Dr. Elizabeth King, a dermatologist in Dallas, told Recode she has never seen a patient with a skin condition like hers before.
But the results from her dermatology office can be startling.
King said she often sees patients with very clear, clear skin problems, but they’re often mistaken for more complex, deeper problems.
“They have very severe, itchy skin and itchy, dry, rough skin that looks really, really bad,” she said.
“It’s really just one thing that’s happening.”
King said the skin is actually being pulled apart and broken up by microscopic keratinocytes, or cells that attach to the surface of the skin.
“What happens is the keratin is being stretched, and the keratins themselves are becoming separated from the keraticin, and they become the source of all the damage that we’re seeing,” King said.
King’s experience is what’s called the “messenger skin” syndrome, which is what a patient might see on her dermatologist’s skin.
In this syndrome, skin problems are not the result of an underlying medical condition.
Rather, they’re caused by a combination of the normal skin conditions and underlying skin problems.
King has seen this phenomenon a lot in her practice.
When she sees patients who are in her office, she said she tells them about their skin’s history and the damage they’re causing, and she says it’s the most important thing they can do to stop the damage.
“She’s like, ‘Oh, I can’t see what’s wrong with you,'” King said, laughing.
King told Recodes that she’s seen a couple of patients who have a deeper problem, like a dermatomyositis, a condition that is caused by keratosis and other conditions.
When these patients have a history of this type of keratitis, they have a higher risk of skin damage, and King said they’re more likely to have a flare-up, which leads to skin inflammation.
“It’s not just what they have, it’s what they don’t have,” she explained.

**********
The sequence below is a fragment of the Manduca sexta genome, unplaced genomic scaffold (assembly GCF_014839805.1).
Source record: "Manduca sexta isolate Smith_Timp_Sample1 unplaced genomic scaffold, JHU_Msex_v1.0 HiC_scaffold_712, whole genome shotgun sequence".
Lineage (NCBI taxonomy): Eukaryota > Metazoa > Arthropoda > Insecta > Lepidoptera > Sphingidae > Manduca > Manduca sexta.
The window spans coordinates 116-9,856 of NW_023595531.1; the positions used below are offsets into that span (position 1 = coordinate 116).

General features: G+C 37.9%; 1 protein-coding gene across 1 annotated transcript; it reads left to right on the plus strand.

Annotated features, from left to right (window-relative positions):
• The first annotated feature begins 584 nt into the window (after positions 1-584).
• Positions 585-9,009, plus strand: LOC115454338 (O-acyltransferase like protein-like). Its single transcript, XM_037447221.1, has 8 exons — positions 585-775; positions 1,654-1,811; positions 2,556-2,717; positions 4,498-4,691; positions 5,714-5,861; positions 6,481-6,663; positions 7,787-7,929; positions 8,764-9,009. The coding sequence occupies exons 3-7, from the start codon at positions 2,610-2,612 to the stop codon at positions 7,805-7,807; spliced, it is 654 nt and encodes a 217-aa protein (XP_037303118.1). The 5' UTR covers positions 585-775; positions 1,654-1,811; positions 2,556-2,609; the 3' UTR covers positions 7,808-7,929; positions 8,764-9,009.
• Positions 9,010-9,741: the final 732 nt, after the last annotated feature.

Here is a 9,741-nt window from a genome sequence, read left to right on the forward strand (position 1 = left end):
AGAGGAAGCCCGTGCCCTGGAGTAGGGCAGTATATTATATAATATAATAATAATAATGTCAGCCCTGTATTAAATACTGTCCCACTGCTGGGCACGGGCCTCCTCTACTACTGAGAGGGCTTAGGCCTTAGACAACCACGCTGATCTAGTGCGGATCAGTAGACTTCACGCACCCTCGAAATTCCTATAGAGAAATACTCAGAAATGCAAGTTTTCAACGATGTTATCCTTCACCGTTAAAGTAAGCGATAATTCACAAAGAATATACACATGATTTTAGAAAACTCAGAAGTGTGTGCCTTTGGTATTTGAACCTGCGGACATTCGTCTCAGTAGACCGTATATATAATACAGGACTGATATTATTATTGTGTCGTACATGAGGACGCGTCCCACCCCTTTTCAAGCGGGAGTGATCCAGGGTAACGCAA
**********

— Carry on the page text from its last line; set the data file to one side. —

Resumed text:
“I’m going to tell you a couple things,” King continued.
“What I’m seeing more and more is that what we’re hearing is that it’s just like having the flu, you know?
That it’s all in the head.
It comes from a combination.”
She also explained that she often gets patients who think they have acne or who think that they have dry skin but have no other symptoms.
In fact, those patients often have worse skin problems than the rest of their patients, King said.
“What I have to tell my patients is if you’re not getting symptoms, you’re getting this, and you need to get that checked out, because it’s not what’s causing it,” she added.
King added that she has been getting a lot of feedback from patients who say their skin is more difficult to treat because they’re not as stressed out.
King believes the most common skin problem in her profession is the skin problem called “mushroom pore.”
“You’ve got this swelling, and this bumps on your skin that don’t come on until you get it out, and that’s the thing that I’m most concerned about,” King explained.
“I’ve seen more cases of mushroom pore than I have any other thing.”
King explained that there’s a reason why so many dermatologists see this skin problem.
They’re dealing with a lot more patients than the other dermatologists do.
“There are so many people that are seeing these things and they’re so worried about getting something wrong that they don, because they don.
And that’s why they’re having so many skin issues,” she continued.
King says the biggest concern she has for her patients is not the skin problems themselves, but what they’re doing to themselves.
“When you’re having skin problems and you’re feeling so stressed out and anxious and depressed, I think it’s important to look at your body and say, ‘Do I look good or do I look sad?’
And that kind of stuff,” she noted.
King also says that when people don’t see the signs of a underlying problem, they often believe the problem is “the wrong kind of skin,” which can cause serious skin problems if left untreated.
King advises that people who are not getting the symptoms of a dermatologic problem like mushroom pores or dermatomyosis, such as eczema, should try to work out why they feel the way they do, and how to correct the problem.
“We have to find the root cause,” she advised.